Uber’s Business Is Roaring Back Amid Economic Reopening
The COVID-19 pandemic expectedly wrecked Uber’s (NYSE: UBER) business last year as broad swaths of the population stopped commuting and traveling recreationally. In an effort to mitigate the bleeding, the entire ride-sharing industry quickly tried to pivot to other services such as food delivery.
That strategy mostly worked: A 130% surge in Delivery bookings (primarily Uber Eats) helped offset a 50% plunge in Mobility bookings in the fourth quarter for Uber. If we zoom out a bit, here are Uber’s bookings for its two main businesses over the past two years.
|Segment||2019 Bookings||2020 Bookings||YOY Change|
|Mobility||$49.7 billion||$26.6 billion||(46%)|
|Delivery||$14.5 billion||$30.2 billion||109%|
As vaccine distribution accelerates and economies start to reopen, Uber is seeing a massive resurgence in its core Mobility business.
Riding the recovery
In a new regulatory filing, Uber said that total gross bookings in March 2021 hit an all-time high. This was the best month for the Mobility segment in a year, after the onset of the public health crisis in March 2020, with Mobility gross bookings reaching an annualized run-rate of $30 billion.
At the same time, the momentum that Uber and other ride-sharing companies have built from pivoting to delivery has sustained. Uber says that Delivery gross bookings are also at record levels, with an annualized run-rate of $52 billion. That would put annualized gross bookings for Uber’s two primary businesses at $82 billion, although it’s worth remembering that run-rate metrics can be misleading since annualizing any metric ignores seasonality.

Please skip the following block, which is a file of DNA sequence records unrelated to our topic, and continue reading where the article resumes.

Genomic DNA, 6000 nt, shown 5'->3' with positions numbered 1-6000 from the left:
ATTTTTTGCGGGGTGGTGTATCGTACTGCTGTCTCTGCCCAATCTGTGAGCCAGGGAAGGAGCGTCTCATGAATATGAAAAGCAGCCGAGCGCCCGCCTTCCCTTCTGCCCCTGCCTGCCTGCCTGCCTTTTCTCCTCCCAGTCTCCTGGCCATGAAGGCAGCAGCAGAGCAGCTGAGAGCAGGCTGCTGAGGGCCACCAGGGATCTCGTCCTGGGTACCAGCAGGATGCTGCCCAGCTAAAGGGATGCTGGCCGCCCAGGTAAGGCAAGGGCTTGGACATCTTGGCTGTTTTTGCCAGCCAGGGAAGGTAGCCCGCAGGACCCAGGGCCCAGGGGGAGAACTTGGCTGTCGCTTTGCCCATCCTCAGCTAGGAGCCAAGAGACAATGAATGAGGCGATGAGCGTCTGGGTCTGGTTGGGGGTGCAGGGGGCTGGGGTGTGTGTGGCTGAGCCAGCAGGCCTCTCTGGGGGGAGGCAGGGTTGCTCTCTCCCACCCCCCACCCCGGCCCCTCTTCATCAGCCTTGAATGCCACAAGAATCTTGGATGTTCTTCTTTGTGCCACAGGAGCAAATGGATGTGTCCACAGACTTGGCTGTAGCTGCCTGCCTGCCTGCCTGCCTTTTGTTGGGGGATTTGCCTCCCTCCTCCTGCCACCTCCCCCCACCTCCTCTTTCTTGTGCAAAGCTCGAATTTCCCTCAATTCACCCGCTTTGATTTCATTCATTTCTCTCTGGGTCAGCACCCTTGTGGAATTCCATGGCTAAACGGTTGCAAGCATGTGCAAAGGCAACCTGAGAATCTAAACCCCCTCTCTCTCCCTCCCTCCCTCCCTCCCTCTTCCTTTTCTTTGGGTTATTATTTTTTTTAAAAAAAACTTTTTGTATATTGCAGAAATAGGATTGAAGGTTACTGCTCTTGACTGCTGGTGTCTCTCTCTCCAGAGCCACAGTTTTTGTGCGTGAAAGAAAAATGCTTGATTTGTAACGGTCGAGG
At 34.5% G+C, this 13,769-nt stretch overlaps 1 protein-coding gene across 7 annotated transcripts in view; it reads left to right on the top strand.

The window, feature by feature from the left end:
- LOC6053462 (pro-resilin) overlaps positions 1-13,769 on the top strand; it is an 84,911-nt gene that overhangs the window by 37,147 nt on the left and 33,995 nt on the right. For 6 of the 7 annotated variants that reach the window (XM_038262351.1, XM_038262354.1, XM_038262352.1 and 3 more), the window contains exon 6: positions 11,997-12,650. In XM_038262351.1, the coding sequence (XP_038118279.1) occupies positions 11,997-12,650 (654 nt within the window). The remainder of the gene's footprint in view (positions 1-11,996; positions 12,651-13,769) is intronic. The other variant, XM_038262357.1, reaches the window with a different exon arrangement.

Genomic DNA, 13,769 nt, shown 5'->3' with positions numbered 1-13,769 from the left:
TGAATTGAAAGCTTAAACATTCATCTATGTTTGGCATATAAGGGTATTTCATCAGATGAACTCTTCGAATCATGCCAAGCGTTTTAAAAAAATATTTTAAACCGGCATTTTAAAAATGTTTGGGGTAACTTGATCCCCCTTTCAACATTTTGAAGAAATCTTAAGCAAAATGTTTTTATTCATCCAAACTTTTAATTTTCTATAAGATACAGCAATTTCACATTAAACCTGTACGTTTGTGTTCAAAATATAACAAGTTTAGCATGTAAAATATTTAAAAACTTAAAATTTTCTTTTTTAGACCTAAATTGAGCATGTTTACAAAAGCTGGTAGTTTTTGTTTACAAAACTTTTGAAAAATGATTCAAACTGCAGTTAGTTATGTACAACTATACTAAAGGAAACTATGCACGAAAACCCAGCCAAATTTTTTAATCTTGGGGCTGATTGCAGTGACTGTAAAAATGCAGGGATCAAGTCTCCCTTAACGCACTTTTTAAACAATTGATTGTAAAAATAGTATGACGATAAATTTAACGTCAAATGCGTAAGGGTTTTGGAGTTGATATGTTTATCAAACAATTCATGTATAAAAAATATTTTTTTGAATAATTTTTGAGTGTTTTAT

For reference, total gross bookings in 2020 were $57.9 billion, down from $65 billion in 2019 due to the pandemic. Uber also has a small Freight business but bookings are fairly negligible compared to Mobility and Delivery. Freight gross bookings were just $1 billion in 2020, up from $737 million in 2019.
Ride-sharing demand is accelerating so quickly that the company is facing a driver shortage. Uber plans to invest more in incentives in order to attract more drivers to the platform.
“As vaccination rates increase in the United States, we are observing that consumer demand for Mobility is recovering faster than driver availability, and consumer demand for Delivery continues to exceed courier availability,” Uber wrote in the filing.
As part of its push into delivery services, Uber said last summer that it would acquire Postmates for $2.65 billion in an all-stock deal. That transaction closed in December, so Postmates’ financial performance has only been included in Uber’s consolidated results for a short period of time. The acquisition contributed 8 percentage points of growth, according to CFO Nelson Chai.
Uber remains optimistic about hitting its goal of achieving profitability on an adjusted EBITDA basis in 2021. The company’s Mobility segment is already profitable by that measure, generating $1.2 billion in adjusted EBITDA in 2020 while the Delivery business posted an $873 million adjusted EBITDA loss last year.
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